Brown and B.J. Hayes teamed up on the ensuing quick scoring drive to push Libertyâ€™s lead to 10 points. Following a seven-yard screen pass to the junior, Brown found Hayes open again and this time, the wide receiver was able to sprint down the field for a 49-yard touchdown reception with 2:02 left to play in the second quarter.
Libertyâ€™s defense made a quick stand, forcing the visitors to punt the ball away after a three-and-out series. With just 42 ticks left on the opening half, Brown orchestrated the Flames fourth scoring drive of the game.
Following a pair of short-yardage receptions to Chris Summers and a third to Kelly that dwindled away the clock, Brown was left with his own option, a deep heave to the end zone. The 40-yard pass easily made it to the end zone with Summers finding a way to reach over top of several would-be defenders for a last-minute score to give Liberty a 24-7 halftime lead.
The Flames managed to post 195 more total offensive yards than St. Francis during the opening 30 minutes of play, as Liberty tallied 313 yards on 37 plays to the Red Flashâ€™s 118 yards on 28 plays.
More than 80 percent of Libertyâ€™s offensive yards came via the passing game, as Brown completed 14-of-19 passes for 260 yards and three touchdowns. Liberty only managed to rush for 53 yards on 17 carries during the first half, led by SirChauncey Hollowayâ€™s five rushing attempts for 24 yards.
Harbridge was the leading offensive player for St. Francis, as the running back carried the ball 15 times for 94 yards. Kelly completed 4-of-9 passes for 17 yards.
Following a three-and-out series to open the third quarter, Liberty quickly widened its advantage, moving the ball 74 yards on eight plays for their fourth-straight scoring drive.
The quarterbacking tandem of Brown and Tyler Brennan were a combined 4-for-4 on the drive for 50 yards, with the final 20 coming on a faded pass to Summers in the far corner of the end zone to give Liberty a 31-7 edge at 9:07 of the third quarter.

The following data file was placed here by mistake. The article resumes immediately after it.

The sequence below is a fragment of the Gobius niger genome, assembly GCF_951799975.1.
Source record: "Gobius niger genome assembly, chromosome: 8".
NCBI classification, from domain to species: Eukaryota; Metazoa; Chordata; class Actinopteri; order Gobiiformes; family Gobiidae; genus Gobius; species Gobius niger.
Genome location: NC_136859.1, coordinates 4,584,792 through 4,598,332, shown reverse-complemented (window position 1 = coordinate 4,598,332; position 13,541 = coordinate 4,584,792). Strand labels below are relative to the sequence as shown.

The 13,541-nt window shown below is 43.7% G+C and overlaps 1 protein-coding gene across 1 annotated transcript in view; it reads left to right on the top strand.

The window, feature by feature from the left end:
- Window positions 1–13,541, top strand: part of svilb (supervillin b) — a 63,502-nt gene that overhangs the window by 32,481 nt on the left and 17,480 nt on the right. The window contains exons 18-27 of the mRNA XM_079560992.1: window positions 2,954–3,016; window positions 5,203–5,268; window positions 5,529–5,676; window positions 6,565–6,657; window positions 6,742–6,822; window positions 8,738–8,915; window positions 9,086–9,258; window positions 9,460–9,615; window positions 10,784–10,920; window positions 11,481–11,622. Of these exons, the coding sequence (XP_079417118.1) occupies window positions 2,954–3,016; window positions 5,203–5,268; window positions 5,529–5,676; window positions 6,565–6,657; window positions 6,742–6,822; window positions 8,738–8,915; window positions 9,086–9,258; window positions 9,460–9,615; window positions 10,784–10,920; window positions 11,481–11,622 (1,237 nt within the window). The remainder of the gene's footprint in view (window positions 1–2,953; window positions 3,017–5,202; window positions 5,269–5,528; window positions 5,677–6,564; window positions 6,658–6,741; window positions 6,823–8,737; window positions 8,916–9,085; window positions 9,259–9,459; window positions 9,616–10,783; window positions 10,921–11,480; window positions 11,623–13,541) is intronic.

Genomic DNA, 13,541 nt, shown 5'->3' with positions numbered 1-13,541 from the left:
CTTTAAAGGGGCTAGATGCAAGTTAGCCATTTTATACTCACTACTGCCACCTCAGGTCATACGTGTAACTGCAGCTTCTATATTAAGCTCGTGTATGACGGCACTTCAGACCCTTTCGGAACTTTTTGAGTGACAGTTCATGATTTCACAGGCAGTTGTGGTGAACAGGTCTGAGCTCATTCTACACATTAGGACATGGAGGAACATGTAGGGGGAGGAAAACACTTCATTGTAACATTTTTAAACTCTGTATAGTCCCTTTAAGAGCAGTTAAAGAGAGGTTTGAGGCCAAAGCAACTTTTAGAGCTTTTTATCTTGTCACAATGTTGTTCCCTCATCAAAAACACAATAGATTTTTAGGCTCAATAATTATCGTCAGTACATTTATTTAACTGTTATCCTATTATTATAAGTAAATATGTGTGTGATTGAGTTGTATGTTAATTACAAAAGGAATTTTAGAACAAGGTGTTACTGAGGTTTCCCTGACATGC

Summers and Brown found each other again on Libertyâ€™s next drive, with Brown lofting a 40-yard sideline pass to Brown before he was pushed out at the 12-yard line. On the next play, Holloway broke a few attempted tackles to bowl his way into the end zone for this eighth career rushing touchdown.
The scoring run pushed Libertyâ€™s lead to 31 points, 38-7, with 6:05 left in the third quarter and allowed the Flames to continue to control the pace of play the rest of the game.
Spotlighting the final 21 minutes of action were three plays of note for the Flames. The first was a blocked 33-yard field goal attempt by Brent Vinson, who nearly was able to pick up the loose football and return it for a score.
The second saw a pair of players pick up career firsts. Midway through the fourth quarter, Brennan found Kyle DeArmon open on the fair sideline and the former quarterback was able to break two tackles to score his first career touchdown on a 27-yard strike.
Following the fifth of six three-and-out drives for St. Francis on the day, Brennan and DeArmon hooked up again, this time for the gameâ€™s final score on a 10-yard strike with just over four minutes to play in the contest.
Prior to the game, three of Libertyâ€™s six former coaches were celebrated as John Cartwright (1974-76), Tom Dowling (1977-83) and Morgan Hout (1984-88) served as honorary game captains. Cartwright, the programâ€™s second head coach, handled the honorary coin toss.